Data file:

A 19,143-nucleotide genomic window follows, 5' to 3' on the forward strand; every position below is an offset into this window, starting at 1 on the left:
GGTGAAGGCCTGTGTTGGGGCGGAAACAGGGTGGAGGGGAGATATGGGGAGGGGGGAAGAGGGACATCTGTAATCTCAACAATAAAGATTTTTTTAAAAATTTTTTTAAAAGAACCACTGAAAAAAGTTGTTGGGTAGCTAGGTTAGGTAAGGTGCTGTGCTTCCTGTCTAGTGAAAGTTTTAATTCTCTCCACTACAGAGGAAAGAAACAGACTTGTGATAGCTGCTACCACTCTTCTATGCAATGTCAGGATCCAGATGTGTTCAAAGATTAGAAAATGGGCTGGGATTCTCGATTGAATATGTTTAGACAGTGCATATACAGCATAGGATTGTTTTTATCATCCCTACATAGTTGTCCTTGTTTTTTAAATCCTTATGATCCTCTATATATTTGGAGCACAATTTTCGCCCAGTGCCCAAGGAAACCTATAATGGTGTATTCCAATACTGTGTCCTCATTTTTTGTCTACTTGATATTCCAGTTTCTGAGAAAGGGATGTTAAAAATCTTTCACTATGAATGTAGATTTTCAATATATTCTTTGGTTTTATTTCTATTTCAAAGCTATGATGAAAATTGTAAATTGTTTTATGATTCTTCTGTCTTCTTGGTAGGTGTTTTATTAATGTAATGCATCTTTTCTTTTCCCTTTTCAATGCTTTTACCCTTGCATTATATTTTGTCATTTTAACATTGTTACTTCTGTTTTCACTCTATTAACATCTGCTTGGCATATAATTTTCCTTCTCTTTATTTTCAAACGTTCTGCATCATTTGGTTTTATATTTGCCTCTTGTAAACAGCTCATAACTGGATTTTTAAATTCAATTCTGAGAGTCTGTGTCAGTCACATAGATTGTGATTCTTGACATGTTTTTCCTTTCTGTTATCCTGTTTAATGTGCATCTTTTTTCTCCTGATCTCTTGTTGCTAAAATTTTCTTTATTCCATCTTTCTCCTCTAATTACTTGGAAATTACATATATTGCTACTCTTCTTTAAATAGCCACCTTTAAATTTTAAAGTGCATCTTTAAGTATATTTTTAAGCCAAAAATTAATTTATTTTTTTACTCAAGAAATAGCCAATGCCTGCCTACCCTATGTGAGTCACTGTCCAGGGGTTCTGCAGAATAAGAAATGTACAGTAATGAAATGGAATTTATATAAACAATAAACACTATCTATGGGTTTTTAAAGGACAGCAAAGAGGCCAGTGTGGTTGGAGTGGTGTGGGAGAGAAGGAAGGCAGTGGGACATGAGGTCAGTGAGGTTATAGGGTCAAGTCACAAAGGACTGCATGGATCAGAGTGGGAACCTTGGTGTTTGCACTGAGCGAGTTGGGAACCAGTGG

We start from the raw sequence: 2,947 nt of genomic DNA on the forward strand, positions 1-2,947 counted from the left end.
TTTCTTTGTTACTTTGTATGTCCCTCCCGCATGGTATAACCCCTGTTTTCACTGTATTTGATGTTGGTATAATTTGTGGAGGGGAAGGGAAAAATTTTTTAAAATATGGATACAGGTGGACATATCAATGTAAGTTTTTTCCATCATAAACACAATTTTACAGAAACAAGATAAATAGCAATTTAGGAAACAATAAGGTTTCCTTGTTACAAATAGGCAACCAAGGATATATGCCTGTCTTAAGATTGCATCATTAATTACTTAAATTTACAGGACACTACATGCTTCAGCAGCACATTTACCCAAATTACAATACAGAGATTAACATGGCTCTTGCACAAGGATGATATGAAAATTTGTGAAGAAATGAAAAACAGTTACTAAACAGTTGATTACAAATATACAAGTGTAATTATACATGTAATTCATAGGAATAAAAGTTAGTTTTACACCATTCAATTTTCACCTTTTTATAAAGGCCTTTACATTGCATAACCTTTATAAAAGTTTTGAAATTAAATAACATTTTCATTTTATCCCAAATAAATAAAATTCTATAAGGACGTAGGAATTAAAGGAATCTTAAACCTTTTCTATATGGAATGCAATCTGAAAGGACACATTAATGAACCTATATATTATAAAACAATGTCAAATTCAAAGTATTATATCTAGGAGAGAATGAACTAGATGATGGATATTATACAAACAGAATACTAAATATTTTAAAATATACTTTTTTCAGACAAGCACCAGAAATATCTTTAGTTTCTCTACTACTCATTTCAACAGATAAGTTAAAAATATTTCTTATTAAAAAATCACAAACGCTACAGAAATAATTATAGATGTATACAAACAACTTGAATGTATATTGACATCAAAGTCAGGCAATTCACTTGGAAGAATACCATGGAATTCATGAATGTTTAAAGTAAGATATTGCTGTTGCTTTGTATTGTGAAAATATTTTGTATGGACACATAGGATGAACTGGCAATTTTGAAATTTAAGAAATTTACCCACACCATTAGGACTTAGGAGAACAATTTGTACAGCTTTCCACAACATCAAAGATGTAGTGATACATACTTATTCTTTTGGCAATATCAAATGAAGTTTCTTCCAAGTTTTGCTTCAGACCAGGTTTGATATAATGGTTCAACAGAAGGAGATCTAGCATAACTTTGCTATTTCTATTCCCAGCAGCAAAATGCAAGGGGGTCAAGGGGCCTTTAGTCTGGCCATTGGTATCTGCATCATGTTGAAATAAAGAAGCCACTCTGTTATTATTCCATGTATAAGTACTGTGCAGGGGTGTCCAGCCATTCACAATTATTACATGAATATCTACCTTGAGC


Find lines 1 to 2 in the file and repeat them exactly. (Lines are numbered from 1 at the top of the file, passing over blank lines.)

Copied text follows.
A 19,143-nucleotide genomic window follows, 5' to 3' on the forward strand; every position below is an offset into this window, starting at 1 on the left:
GGTGAAGGCCTGTGTTGGGGCGGAAACAGGGTGGAGGGGAGATATGGGGAGGGGGGAAGAGGGACATCTGTAATCTCAACAATAAAGATTTTTTTAAAAATTTTTTTAAAAGAACCACTGAAAAAAGTTGTTGGGTAGCTAGGTTAGGTAAGGTGCTGTGCTTCCTGTCTAGTGAAAGTTTTAATTCTCTCCACTACAGAGGAAAGAAACAGACTTGTGATAGCTGCTACCACTCTTCTATGCAATGTCAGGATCCAGATGTGTTCAAAGATTAGAAAATGGGCTGGGATTCTCGATTGAATATGTTTAGACAGTGCATATACAGCATAGGATTGTTTTTATCATCCCTACATAGTTGTCCTTGTTTTTTAAATCCTTATGATCCTCTATATATTTGGAGCACAATTTTCGCCCAGTGCCCAAGGAAACCTATAATGGTGTATTCCAATACTGTGTCCTCATTTTTTGTCTACTTGATATTCCAGTTTCTGAGAAAGGGATGTTAAAAATCTTTCACTATGAATGTAGATTTTCAATATATTCTTTGGTTTTATTTCTATTTCAAAGCTATGATGAAAATTGTAAATTGTTTTATGATTCTTCTGTCTTCTTGGTAGGTGTTTTATTAATGTAATGCATCTTTTCTTTTCCCTTTTCAATGCTTTTACCCTTGCATTATATTTTGTCATTTTAACATTGTTACTTCTGTTTTCACTCTATTAACATCTGCTTGGCATATAATTTTCCTTCTCTTTATTTTCAAACGTTCTGCATCATTTGGTTTTATATTTGCCTCTTGTAAACAGCTCATAACTGGATTTTTAAATTCAATTCTGAGAGTCTGTGTCAGTCACATAGATTGTGATTCTTGACATGTTTTTCCTTTCTGTTATCCTGTTTAATGTGCATCTTTTTTCTCCTGATCTCTTGTTGCTAAAATTTTCTTTATTCCATCTTTCTCCTCTAATTACTTGGAAATTACATATATTGCTACTCTTCTTTAAATAGCCACCTTTAAATTTTAAAGTGCATCTTTAAGTATATTTTTAAGCCAAAAATTAATTTATTTTTTTACTCAAGAAATAGCCAATGCCTGCCTACCCTATGTGAGTCACTGTCCAGGGGTTCTGCAGAATAAGAAATGTACAGTAATGAAATGGAATTTATATAAACAATAAACACTATCTATGGGTTTTTAAAGGACAGCAAAGAGGCCAGTGTGGTTGGAGTGGTGTGGGAGAGAAGGAAGGCAGTGGGACATGAGGTCAGTGAGGTTATAGGGTCAAGTCACAAAGGACTGCATGGATCAGAGTGGGAACCTTGGTGTTTGCACTGAGCGAGTTGGGAACCAGTGG